1/27/2017

1920s "Oscar-Voisinet" Frankenstein Resonator Banjo Ukulele





Update: I decided to go a few steps more on this instrument and added a resonator, guitar-style tuners, and changed the way the strings loaded, so I've replaced all the pictures and updated the description where necessary.

It's a partser! I had a neck and resonator off of a broken-rimmed 1920s "block rim" Oscar Schmidt banjo uke and the 7 7/8" rim from a 1920s Stromberg-Voisinet (Kay) banjo uke -- and this is the result of the marriage. It's turned-out well and has a big, direct, extra-loud, choppy voice. Due to the larger head diameter than usual, it's got a ton of presence and projection and the resonator keeps the voice tight, chipper, and fundamental.

The rim was missing its hardware when I got it and so I modified a larger tension hoop and flesh hoop to fit the rim and then found a large-enough matching set of same-period hooks and nuts to get it going. The head is a new skin one I put on today (though it has one tiny pinhole on it that is no concern, but there). The neck just needed a fret level/dress, replacement tuners, a new (ebony) nut, and a bit of recutting to fit the tension hoop into its heel.

This has a 13 1/4" soprano scale length and a medium-sized, rounded neck shape. Action is spot-on at 1/16" at the 12th fret and it's strung with Martin fluorocarbon strings.


I was out of vintage heads of a good enough size to re-purpose for this uke, so it has a new, thin, goatskin head on it.


You can see the two-piece, mahogany-center-strip neck design right on the face of the instrument. The frets are original, very low, brass frets. They allow slides up and down the neck like crazy.


I also added side dots, though you can't see them in the picture.


The bridge is one-piece maple in a "minstrel" style.



The nice, turned maple resonator was stock with the Oscar Schmidt-made neck. It works beautifully.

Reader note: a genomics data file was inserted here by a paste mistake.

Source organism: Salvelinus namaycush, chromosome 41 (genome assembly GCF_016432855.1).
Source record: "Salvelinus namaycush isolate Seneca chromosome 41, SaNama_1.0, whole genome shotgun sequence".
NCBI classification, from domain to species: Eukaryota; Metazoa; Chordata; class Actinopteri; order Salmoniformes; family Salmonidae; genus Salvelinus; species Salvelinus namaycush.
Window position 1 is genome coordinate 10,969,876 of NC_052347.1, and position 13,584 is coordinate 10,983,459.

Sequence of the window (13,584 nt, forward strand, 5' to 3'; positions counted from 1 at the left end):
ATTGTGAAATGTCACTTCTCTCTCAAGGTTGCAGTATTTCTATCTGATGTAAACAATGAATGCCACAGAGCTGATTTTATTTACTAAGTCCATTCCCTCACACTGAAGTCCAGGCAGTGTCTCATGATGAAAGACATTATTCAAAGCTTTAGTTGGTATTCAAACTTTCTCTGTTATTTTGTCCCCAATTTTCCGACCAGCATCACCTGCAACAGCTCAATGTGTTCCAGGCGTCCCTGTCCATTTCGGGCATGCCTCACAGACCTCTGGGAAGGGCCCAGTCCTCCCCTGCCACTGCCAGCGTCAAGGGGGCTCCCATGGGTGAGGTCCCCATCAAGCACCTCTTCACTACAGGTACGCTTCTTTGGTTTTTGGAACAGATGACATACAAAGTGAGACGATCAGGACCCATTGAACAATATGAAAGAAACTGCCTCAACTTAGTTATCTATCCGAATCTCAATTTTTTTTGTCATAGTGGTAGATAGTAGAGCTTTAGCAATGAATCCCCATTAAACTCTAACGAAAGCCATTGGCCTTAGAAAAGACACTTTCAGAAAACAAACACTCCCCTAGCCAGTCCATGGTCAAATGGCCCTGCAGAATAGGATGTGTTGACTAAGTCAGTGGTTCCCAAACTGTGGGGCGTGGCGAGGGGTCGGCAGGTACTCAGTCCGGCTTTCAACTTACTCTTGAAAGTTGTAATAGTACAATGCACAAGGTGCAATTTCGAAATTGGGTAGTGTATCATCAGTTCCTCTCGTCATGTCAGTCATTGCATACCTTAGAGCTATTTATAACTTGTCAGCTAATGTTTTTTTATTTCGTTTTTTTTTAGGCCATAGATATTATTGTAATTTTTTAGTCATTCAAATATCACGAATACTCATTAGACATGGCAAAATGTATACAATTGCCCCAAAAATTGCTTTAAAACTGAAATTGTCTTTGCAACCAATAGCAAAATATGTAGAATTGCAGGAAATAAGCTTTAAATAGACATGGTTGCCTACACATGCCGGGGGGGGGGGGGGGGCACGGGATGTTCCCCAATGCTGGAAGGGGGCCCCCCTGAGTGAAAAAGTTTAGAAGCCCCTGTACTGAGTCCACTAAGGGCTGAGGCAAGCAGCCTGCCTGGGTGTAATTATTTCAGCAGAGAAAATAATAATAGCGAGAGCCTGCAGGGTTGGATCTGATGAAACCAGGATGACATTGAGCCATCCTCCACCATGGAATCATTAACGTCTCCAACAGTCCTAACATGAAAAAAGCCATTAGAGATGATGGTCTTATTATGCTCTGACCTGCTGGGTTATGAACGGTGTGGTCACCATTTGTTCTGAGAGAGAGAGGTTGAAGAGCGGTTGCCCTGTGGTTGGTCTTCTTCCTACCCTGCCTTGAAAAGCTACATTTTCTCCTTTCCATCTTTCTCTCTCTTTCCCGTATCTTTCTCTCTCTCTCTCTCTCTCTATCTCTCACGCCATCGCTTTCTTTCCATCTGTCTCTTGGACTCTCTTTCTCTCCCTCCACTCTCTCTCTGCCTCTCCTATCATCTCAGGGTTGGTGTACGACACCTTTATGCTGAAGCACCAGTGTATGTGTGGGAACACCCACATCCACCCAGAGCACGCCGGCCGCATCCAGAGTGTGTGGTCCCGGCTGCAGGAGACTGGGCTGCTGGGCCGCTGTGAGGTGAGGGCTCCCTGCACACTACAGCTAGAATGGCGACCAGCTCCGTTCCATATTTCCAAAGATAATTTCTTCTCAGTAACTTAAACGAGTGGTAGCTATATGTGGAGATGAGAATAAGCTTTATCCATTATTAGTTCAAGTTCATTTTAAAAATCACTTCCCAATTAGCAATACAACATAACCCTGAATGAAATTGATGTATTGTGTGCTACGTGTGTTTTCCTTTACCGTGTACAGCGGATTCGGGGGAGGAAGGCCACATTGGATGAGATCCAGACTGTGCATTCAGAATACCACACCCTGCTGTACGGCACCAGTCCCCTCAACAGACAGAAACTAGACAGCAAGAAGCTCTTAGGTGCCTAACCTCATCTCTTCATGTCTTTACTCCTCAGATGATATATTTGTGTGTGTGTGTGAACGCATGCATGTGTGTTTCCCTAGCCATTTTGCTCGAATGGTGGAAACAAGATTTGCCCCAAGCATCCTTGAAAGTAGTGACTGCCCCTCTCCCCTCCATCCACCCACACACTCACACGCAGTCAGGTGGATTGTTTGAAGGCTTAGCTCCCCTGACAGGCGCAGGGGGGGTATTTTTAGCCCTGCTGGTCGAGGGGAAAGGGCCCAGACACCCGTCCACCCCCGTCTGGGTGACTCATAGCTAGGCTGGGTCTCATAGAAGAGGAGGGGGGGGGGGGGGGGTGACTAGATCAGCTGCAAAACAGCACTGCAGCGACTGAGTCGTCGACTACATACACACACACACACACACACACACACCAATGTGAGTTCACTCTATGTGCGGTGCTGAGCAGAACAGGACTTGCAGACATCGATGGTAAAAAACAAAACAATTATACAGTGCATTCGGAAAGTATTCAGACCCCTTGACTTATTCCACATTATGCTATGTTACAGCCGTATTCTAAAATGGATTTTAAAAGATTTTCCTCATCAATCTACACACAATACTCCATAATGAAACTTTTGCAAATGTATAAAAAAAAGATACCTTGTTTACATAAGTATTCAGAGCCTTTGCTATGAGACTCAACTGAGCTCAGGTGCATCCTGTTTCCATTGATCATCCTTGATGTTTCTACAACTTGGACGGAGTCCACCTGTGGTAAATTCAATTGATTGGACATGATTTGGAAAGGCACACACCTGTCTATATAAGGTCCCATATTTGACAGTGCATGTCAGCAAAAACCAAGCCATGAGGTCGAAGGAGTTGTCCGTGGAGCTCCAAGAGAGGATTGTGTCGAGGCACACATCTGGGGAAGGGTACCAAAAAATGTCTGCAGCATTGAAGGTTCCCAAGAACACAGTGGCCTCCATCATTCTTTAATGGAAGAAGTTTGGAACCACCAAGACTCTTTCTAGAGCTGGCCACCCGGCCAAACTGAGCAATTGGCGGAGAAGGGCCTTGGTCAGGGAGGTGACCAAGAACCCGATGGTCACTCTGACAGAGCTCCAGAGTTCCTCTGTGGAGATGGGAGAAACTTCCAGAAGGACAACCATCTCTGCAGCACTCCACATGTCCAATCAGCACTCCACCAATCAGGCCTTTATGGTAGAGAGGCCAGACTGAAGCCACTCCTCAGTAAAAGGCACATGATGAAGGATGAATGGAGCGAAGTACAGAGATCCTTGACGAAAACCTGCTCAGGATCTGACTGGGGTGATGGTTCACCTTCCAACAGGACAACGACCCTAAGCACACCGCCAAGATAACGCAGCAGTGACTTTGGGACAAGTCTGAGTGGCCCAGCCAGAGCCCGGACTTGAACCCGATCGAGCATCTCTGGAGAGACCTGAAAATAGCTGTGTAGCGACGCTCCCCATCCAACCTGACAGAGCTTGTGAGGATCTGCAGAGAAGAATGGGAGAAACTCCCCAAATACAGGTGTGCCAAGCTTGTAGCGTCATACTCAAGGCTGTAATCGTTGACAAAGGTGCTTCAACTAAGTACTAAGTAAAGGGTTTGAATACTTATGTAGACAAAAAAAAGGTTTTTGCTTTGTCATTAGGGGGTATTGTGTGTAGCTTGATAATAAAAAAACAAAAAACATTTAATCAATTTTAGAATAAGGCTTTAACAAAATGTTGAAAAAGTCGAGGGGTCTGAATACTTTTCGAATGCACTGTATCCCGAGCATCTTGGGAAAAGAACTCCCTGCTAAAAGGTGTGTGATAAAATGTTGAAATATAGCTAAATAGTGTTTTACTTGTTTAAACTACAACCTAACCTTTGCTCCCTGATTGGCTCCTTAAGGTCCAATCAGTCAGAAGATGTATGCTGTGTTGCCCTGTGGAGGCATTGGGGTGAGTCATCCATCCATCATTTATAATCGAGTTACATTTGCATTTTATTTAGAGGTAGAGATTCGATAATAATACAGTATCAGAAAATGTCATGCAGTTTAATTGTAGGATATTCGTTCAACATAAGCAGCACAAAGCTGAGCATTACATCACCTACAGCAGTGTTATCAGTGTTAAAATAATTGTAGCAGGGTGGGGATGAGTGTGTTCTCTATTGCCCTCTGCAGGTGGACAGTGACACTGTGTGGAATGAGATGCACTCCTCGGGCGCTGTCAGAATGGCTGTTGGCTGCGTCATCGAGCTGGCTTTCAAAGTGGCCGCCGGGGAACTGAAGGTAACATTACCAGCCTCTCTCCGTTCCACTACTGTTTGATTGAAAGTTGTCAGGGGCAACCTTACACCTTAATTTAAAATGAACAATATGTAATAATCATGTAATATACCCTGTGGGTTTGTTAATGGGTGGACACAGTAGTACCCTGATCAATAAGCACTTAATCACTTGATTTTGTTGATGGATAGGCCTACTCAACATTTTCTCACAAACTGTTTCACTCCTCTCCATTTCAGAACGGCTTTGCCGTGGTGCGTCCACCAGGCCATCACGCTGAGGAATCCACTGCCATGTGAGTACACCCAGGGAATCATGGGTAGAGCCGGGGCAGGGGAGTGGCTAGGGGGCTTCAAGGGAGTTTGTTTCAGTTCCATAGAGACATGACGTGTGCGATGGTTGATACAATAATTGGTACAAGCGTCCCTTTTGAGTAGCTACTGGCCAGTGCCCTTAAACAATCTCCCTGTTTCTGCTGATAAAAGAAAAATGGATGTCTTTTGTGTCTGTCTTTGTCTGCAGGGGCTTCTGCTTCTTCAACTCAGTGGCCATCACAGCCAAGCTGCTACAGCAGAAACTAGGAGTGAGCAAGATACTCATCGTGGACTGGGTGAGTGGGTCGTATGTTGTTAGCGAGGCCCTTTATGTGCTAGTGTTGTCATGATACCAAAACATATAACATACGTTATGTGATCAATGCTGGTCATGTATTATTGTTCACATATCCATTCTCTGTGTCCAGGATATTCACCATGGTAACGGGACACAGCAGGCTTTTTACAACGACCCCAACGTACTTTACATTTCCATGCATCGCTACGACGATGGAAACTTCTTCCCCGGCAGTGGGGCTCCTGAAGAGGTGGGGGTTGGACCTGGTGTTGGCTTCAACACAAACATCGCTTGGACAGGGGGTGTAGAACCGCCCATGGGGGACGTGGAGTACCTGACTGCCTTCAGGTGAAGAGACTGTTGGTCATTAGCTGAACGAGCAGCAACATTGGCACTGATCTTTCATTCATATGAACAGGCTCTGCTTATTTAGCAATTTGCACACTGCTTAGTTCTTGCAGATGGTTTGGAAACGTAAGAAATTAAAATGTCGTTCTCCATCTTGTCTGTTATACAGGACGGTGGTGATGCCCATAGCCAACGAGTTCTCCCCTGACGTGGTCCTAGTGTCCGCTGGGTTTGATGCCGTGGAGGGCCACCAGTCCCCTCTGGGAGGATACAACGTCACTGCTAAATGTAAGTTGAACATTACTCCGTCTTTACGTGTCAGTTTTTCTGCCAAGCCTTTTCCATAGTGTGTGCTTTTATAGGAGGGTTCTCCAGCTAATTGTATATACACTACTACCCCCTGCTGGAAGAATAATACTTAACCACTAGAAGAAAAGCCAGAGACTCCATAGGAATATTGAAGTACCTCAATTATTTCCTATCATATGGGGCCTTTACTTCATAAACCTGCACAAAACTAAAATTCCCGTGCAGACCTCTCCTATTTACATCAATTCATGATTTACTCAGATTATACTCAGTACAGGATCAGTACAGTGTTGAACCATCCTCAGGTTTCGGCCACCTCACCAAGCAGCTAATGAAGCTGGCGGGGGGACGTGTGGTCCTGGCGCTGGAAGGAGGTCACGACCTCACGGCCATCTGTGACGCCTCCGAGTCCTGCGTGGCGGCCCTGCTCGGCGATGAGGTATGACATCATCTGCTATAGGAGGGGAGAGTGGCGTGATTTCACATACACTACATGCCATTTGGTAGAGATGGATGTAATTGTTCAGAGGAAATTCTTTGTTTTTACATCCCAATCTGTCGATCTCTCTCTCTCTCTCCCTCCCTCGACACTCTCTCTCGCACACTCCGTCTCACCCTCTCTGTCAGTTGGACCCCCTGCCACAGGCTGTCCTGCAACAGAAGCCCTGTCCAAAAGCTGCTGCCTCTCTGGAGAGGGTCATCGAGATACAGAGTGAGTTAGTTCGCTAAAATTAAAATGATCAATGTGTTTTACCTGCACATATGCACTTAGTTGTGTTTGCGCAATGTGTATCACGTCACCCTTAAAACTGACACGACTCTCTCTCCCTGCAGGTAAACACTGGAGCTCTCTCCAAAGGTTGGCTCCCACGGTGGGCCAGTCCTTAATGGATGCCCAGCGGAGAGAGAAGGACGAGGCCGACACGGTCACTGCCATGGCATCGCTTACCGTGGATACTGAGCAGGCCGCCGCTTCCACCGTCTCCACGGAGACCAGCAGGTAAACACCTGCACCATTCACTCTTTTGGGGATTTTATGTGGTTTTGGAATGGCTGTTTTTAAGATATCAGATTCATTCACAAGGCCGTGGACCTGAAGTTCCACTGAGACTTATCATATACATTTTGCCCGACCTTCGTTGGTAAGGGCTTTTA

The resonator is secured by four shoes that the four bolts in its rear thread into. I've mounted them so as to keep the resonator off of the rim about 1/16" or so, just like the old "pie plate" resonators.



I've done-away with a tailpiece and the strings mount with balled-up ends directly through the rim from the inside.


The foam stuffed inside just mutes overtones a bit. Note the over/under screw attachment of the neck to the rim -- standard-issue for modern banjos but a definite mod in this one!


The tuners are new Kluson-style units that I've altered with new, black buttons and cut-down shafts to fit the headstock's thinner depth.






I used every other hole to mount shoes for the hook/nut sets. The remaining holes I blocked-in with some threaded brass caps I've had left-over from a piano disassembly last year. I've never had a use for them, but they tidy-up the outside look after being hammered and tack-glued in place.

While the mahogany veneer of the rim doesn't match the maple of the neck, at least the contrast is plausible.


Here's how the strings exit from the inside of the rim and then up and over the tension hoop. I used to have a tailpiece on here but decided I wanted balanced tension around the rim and added the hook in the center instead.

My cut-down tension hoop that I modified for use on this instrument is held together with some wrapped and knotted wire right next to this central hook.

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